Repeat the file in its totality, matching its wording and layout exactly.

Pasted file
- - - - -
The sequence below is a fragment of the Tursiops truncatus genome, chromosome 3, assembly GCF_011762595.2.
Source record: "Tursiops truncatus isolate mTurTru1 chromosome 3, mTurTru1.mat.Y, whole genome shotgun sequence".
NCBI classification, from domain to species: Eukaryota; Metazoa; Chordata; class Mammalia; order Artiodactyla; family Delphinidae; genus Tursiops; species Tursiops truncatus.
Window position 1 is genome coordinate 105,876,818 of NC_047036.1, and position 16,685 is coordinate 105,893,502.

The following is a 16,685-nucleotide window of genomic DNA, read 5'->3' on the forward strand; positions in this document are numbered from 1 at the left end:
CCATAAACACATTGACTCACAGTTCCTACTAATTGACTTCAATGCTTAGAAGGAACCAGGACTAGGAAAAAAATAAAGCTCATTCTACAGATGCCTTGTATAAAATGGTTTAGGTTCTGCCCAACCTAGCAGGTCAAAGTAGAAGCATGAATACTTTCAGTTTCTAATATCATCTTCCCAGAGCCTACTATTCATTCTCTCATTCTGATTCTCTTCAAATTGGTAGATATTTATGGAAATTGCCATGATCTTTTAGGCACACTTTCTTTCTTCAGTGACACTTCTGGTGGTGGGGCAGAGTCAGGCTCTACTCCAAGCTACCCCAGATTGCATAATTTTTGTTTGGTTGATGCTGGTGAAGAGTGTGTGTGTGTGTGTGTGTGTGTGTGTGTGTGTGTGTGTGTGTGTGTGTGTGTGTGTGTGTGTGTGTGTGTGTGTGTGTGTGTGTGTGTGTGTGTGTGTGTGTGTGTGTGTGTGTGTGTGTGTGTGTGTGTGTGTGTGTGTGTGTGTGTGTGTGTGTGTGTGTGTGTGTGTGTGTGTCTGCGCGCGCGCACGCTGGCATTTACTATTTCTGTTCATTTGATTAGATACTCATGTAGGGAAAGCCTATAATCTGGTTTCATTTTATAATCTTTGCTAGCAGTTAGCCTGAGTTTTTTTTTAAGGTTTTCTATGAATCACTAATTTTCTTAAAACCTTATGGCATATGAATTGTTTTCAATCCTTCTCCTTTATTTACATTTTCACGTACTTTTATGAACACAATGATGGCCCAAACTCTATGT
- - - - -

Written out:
The sequence below is a fragment of the Tursiops truncatus genome, chromosome 3, assembly GCF_011762595.2.
Source record: "Tursiops truncatus isolate mTurTru1 chromosome 3, mTurTru1.mat.Y, whole genome shotgun sequence".
NCBI classification, from domain to species: Eukaryota; Metazoa; Chordata; class Mammalia; order Artiodactyla; family Delphinidae; genus Tursiops; species Tursiops truncatus.
Window position 1 is genome coordinate 105,876,818 of NC_047036.1, and position 16,685 is coordinate 105,893,502.

The following is a 16,685-nucleotide window of genomic DNA, read 5'->3' on the forward strand; positions in this document are numbered from 1 at the left end:
CCATAAACACATTGACTCACAGTTCCTACTAATTGACTTCAATGCTTAGAAGGAACCAGGACTAGGAAAAAAATAAAGCTCATTCTACAGATGCCTTGTATAAAATGGTTTAGGTTCTGCCCAACCTAGCAGGTCAAAGTAGAAGCATGAATACTTTCAGTTTCTAATATCATCTTCCCAGAGCCTACTATTCATTCTCTCATTCTGATTCTCTTCAAATTGGTAGATATTTATGGAAATTGCCATGATCTTTTAGGCACACTTTCTTTCTTCAGTGACACTTCTGGTGGTGGGGCAGAGTCAGGCTCTACTCCAAGCTACCCCAGATTGCATAATTTTTGTTTGGTTGATGCTGGTGAAGAGTGTGTGTGTGTGTGTGTGTGTGTGTGTGTGTGTGTGTGTGTGTGTGTGTGTGTGTGTGTGTGTGTGTGTGTGTGTGTGTGTGTGTGTGTGTGTGTGTGTGTGTGTGTGTGTGTGTGTGTGTGTGTGTGTGTGTGTGTGTGTGTGTGTGTGTGTGTGTGTGTGTGTGTGTGTGTGTGTCTGCGCGCGCGCACGCTGGCATTTACTATTTCTGTTCATTTGATTAGATACTCATGTAGGGAAAGCCTATAATCTGGTTTCATTTTATAATCTTTGCTAGCAGTTAGCCTGAGTTTTTTTTTAAGGTTTTCTATGAATCACTAATTTTCTTAAAACCTTATGGCATATGAATTGTTTTCAATCCTTCTCCTTTATTTACATTTTCACGTACTTTTATGAACACAATGATGGCCCAAACTCTATGT